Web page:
Georgia Bulletin

The Newspaper of the Catholic Archdiocese of Atlanta


St. Pius X Church to offer sex trafficking prevention program

Published January 25, 2018

CONYERS—The St. Pius X Women’s Jail and Prison Ministry will sponsor the community-wide event, “Teen Sex Trafficking: How to Spot It, How to Stop It” on Thursday, Feb. 1, at 7 p.m. in the parish hall at St. Pius X Church, 2621 Highway 20, Conyers.

All are welcome to attend the program, which is free. A love offering will be taken.

Featured speakers will include Susan Norris, author of “Rescuing Hope: A Story of Sex Trafficking in America.” Her book tells the fictional story—based on extensive interviews with survivors, traffickers and law enforcement officers—of an Atlanta teenager who falls victim to a sex trafficker and the violent abuse she endures as friends and family fight to save her.

Norris is founder of Rescuing Hope, a nonprofit organization that works to enlighten the public about sex trafficking in America, educate potential victims and first responders and empower advocates and survivors.

Sara Riesing, of Georgia Cares, will also make a presentation. Georgia Cares is the state agency dedicated to eradicating domestic minor sex trafficking in Georgia and seeing survivors restored and thriving. Georgia Cares accomplishes this by maintaining a 24-hour hotline for victim service and response; employing licensed social workers to conduct assessments to determine if a child is at risk; train communities and professionals on warning signs and resources and by providing other victim services.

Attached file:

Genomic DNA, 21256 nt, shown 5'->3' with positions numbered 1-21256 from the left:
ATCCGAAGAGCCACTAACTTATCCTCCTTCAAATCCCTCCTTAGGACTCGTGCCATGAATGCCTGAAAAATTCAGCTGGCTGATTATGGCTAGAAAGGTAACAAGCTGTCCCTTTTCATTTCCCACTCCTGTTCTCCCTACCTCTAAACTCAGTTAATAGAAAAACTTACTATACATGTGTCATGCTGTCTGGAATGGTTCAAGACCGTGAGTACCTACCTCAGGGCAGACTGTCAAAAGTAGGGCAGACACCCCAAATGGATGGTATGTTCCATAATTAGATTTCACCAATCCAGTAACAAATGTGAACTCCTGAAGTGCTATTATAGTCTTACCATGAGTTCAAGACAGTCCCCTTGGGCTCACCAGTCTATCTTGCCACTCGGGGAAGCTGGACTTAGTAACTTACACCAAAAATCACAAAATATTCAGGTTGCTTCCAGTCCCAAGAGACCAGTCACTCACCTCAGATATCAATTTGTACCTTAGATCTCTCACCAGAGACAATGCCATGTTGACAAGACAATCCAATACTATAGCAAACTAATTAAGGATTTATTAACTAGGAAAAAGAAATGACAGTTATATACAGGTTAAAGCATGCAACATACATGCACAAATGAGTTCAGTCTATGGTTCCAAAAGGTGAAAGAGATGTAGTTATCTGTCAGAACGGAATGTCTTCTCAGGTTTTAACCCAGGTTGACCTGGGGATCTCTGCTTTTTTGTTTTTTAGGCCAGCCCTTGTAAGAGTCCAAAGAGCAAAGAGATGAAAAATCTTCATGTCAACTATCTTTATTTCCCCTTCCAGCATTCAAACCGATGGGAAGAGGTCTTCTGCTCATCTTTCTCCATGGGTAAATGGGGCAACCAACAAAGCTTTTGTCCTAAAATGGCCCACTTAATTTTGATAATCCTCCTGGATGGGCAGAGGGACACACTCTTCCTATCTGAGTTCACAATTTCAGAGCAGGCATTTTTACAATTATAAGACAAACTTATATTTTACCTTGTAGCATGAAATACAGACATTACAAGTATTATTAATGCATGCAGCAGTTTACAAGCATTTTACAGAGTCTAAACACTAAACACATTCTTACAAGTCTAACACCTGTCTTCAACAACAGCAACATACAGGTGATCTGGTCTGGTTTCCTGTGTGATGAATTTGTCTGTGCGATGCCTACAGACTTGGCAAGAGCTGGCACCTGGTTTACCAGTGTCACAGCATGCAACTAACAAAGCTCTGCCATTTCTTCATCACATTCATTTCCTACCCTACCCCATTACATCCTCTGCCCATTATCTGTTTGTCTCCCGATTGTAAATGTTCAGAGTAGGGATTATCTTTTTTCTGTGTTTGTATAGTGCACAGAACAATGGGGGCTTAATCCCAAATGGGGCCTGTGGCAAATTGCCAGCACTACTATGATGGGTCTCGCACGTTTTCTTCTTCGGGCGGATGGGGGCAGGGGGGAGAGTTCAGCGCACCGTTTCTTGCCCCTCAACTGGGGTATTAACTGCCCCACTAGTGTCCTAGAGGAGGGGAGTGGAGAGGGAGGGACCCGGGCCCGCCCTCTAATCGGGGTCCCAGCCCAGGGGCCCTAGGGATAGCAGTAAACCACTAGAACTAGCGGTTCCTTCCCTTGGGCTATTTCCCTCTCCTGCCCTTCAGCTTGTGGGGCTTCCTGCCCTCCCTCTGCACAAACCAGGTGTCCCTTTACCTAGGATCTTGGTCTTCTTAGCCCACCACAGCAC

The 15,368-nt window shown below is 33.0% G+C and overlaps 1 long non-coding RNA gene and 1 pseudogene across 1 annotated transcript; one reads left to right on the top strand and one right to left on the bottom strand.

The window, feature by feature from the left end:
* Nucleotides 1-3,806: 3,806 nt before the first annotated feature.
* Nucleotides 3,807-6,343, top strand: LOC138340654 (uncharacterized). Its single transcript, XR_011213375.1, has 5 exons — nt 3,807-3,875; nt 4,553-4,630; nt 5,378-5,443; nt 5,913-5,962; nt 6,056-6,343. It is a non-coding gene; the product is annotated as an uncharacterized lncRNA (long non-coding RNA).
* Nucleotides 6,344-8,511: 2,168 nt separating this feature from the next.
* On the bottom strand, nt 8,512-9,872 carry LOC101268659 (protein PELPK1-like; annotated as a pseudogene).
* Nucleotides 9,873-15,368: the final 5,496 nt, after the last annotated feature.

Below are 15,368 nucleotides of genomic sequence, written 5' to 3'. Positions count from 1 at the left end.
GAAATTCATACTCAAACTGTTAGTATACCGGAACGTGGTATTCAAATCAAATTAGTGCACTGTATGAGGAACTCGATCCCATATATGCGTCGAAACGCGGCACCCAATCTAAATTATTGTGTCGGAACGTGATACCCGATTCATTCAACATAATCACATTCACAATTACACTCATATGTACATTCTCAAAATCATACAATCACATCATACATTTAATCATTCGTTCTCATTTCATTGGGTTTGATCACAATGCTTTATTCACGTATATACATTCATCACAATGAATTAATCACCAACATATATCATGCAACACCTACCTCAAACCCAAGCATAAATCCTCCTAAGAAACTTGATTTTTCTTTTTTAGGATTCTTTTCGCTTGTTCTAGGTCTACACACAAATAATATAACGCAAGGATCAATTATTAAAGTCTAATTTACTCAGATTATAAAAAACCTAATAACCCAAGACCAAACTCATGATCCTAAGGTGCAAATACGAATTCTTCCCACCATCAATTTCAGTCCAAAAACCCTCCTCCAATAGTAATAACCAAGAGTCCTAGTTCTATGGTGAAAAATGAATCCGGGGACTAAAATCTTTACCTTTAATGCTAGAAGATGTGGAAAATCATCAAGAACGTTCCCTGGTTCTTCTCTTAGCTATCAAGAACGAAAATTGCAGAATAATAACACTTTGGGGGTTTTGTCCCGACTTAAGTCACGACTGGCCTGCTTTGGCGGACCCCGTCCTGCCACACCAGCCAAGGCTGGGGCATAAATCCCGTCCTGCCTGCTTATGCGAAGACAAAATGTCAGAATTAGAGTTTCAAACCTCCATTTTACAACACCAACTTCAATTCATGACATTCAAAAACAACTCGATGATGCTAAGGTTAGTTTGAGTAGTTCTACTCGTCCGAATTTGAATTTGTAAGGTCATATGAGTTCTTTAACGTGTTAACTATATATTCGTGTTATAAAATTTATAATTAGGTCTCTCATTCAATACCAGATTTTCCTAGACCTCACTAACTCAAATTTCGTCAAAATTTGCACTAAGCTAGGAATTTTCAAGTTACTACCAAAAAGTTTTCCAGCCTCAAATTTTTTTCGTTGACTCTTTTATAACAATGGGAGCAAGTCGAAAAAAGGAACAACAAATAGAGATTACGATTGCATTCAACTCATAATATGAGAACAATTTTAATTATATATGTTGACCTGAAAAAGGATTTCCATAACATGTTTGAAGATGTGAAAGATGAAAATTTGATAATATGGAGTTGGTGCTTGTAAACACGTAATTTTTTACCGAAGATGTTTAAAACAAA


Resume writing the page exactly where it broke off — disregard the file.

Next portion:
Human sex trafficking is the fastest growing criminal activity in the world, according to Norris.

The average age of a domestically trafficked minor in Georgia is 14.8 years old. The average life expectancy for a domestic minor who is sex trafficked is only seven years after they are lured into the life through fraud or coercion. Approximately one percent of victims escape the life.

Norris said that most victims in the United States are from its own cities and neighborhoods, not third world countries, as commonly thought.

At the St. Pius event, parents, educators and the general public will learn what signs to look for when dealing with a possible victim of sex trafficking. Teens will learn tips for safeguarding themselves around strangers and on social media. All will learn about resources available to help domestic minors who have been victimized.

For information on the trafficking prevention event, contact Cheryle Johnson of the St. Pius X Women’s Jail and Prison ministry at 678-464-2521.